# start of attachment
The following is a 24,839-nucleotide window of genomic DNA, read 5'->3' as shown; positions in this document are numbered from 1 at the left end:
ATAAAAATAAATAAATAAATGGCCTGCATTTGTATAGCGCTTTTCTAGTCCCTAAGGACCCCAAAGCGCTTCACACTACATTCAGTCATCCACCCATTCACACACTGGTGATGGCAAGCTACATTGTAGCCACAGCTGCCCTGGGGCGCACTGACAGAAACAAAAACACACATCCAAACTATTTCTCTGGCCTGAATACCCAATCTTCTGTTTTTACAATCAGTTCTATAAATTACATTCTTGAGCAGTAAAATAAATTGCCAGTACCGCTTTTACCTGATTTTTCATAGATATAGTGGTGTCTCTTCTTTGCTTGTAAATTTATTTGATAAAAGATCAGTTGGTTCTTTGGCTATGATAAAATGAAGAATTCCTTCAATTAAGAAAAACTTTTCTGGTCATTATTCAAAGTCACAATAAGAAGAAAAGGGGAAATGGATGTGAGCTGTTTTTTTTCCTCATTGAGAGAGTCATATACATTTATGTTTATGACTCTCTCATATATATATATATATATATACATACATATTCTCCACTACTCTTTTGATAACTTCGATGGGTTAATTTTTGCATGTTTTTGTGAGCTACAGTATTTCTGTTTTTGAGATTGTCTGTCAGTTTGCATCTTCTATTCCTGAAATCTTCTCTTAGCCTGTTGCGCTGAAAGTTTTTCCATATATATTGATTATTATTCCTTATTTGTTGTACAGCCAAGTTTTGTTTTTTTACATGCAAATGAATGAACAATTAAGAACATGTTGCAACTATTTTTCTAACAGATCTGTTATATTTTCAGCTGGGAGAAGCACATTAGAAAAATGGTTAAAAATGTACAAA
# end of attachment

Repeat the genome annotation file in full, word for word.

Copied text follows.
The following is a 24,839-nucleotide window of genomic DNA, read 5'->3' as shown; positions in this document are numbered from 1 at the left end:
ATAAAAATAAATAAATAAATGGCCTGCATTTGTATAGCGCTTTTCTAGTCCCTAAGGACCCCAAAGCGCTTCACACTACATTCAGTCATCCACCCATTCACACACTGGTGATGGCAAGCTACATTGTAGCCACAGCTGCCCTGGGGCGCACTGACAGAAACAAAAACACACATCCAAACTATTTCTCTGGCCTGAATACCCAATCTTCTGTTTTTACAATCAGTTCTATAAATTACATTCTTGAGCAGTAAAATAAATTGCCAGTACCGCTTTTACCTGATTTTTCATAGATATAGTGGTGTCTCTTCTTTGCTTGTAAATTTATTTGATAAAAGATCAGTTGGTTCTTTGGCTATGATAAAATGAAGAATTCCTTCAATTAAGAAAAACTTTTCTGGTCATTATTCAAAGTCACAATAAGAAGAAAAGGGGAAATGGATGTGAGCTGTTTTTTTTCCTCATTGAGAGAGTCATATACATTTATGTTTATGACTCTCTCATATATATATATATATATATACATACATATTCTCCACTACTCTTTTGATAACTTCGATGGGTTAATTTTTGCATGTTTTTGTGAGCTACAGTATTTCTGTTTTTGAGATTGTCTGTCAGTTTGCATCTTCTATTCCTGAAATCTTCTCTTAGCCTGTTGCGCTGAAAGTTTTTCCATATATATTGATTATTATTCCTTATTTGTTGTACAGCCAAGTTTTGTTTTTTTACATGCAAATGAATGAACAATTAAGAACATGTTGCAACTATTTTTCTAACAGATCTGTTATATTTTCAGCTGGGAGAAGCACATTAGAAAAATGGTTAAAAATGTACAAA